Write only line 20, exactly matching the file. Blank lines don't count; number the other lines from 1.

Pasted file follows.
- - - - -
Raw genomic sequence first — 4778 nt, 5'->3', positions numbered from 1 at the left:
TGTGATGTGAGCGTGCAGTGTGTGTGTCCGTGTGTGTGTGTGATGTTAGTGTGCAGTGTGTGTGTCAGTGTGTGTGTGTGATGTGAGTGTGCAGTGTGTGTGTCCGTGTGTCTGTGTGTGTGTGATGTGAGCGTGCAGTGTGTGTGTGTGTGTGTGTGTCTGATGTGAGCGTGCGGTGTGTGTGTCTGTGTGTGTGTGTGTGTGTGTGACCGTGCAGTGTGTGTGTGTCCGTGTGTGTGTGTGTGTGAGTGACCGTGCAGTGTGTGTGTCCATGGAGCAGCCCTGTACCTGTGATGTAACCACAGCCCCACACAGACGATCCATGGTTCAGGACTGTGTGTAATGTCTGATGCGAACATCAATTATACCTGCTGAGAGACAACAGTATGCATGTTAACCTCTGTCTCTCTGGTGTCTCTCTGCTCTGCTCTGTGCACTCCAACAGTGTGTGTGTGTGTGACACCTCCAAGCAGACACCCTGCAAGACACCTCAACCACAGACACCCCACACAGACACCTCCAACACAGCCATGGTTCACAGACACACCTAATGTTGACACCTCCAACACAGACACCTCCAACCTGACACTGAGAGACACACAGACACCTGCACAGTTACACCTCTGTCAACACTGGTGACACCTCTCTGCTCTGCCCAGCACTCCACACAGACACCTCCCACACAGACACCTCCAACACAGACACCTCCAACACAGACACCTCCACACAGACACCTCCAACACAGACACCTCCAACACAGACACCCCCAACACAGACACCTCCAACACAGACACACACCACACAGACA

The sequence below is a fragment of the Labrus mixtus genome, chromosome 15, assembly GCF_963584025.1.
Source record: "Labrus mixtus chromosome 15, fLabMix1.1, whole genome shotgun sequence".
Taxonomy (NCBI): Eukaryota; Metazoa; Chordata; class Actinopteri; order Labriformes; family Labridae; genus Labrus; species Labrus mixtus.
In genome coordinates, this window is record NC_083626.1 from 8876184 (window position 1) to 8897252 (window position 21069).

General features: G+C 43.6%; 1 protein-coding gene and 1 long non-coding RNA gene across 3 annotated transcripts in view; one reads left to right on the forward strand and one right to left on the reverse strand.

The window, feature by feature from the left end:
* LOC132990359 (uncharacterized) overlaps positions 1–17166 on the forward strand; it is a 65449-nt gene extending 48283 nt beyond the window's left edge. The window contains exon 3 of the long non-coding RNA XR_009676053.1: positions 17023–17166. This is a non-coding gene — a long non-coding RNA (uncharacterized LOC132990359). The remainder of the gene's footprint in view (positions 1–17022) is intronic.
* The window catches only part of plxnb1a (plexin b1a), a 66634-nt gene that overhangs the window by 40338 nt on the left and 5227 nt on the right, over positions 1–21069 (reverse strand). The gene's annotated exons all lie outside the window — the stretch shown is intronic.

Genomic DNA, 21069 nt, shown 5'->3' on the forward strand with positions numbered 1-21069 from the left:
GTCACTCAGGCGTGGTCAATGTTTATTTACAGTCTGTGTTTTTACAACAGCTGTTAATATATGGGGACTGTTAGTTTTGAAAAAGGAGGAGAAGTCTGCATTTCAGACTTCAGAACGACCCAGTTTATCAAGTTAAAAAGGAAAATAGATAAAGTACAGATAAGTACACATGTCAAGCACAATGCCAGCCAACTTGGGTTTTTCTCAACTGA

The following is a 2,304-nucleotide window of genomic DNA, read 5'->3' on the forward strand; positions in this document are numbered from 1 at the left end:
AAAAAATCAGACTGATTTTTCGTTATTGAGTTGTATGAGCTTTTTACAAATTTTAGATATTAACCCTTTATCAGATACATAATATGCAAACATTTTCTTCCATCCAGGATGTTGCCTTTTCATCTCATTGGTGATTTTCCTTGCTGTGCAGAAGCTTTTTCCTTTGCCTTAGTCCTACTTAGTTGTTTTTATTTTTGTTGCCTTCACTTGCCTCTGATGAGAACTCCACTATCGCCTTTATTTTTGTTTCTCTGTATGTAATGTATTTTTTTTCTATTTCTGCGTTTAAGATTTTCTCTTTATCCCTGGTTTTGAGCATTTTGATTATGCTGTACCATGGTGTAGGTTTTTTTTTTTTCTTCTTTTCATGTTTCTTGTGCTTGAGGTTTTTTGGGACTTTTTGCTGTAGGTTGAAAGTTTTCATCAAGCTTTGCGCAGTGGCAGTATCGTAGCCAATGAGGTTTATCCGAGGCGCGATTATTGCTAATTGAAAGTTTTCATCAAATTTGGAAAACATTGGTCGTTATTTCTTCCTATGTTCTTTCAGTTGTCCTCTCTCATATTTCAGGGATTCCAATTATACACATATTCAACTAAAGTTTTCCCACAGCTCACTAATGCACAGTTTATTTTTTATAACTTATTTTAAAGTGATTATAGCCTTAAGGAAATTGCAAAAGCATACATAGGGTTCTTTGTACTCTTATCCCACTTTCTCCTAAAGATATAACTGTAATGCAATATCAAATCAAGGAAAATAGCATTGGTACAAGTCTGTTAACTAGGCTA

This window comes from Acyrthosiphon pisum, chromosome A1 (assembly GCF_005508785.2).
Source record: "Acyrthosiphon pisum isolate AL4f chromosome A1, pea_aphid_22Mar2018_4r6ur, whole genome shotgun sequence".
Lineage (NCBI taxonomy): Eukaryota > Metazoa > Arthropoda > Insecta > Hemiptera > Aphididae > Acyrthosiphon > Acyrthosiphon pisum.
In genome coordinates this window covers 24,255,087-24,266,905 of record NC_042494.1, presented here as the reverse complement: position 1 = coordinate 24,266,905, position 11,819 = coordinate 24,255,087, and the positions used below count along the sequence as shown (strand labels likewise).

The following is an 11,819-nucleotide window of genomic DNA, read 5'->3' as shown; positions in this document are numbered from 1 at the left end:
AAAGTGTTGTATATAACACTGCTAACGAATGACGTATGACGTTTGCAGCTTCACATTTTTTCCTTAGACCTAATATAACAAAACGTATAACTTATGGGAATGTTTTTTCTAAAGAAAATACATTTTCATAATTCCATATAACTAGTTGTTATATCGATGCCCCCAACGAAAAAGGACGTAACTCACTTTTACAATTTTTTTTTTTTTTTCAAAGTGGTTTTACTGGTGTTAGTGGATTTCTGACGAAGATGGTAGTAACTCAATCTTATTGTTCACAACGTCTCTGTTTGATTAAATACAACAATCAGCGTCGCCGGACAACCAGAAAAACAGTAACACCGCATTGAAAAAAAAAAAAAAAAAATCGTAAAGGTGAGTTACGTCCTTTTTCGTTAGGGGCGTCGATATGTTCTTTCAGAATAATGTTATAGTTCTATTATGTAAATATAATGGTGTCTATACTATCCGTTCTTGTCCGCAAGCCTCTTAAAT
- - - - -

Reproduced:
AAAGTGTTGTATATAACACTGCTAACGAATGACGTATGACGTTTGCAGCTTCACATTTTTTCCTTAGACCTAATATAACAAAACGTATAACTTATGGGAATGTTTTTTCTAAAGAAAATACATTTTCATAATTCCATATAACTAGTTGTTATATCGATGCCCCCAACGAAAAAGGACGTAACTCACTTTTACAATTTTTTTTTTTTTTTCAAAGTGGTTTTACTGGTGTTAGTGGATTTCTGACGAAGATGGTAGTAACTCAATCTTATTGTTCACAACGTCTCTGTTTGATTAAATACAACAATCAGCGTCGCCGGACAACCAGAAAAACAGTAACACCGCATTGAAAAAAAAAAAAAAAAAATCGTAAAGGTGAGTTACGTCCTTTTTCGTTAGGGGCGTCGATATGTTCTTTCAGAATAATGTTATAGTTCTATTATGTAAATATAATGGTGTCTATACTATCCGTTCTTGTCCGCAAGCCTCTTAAAT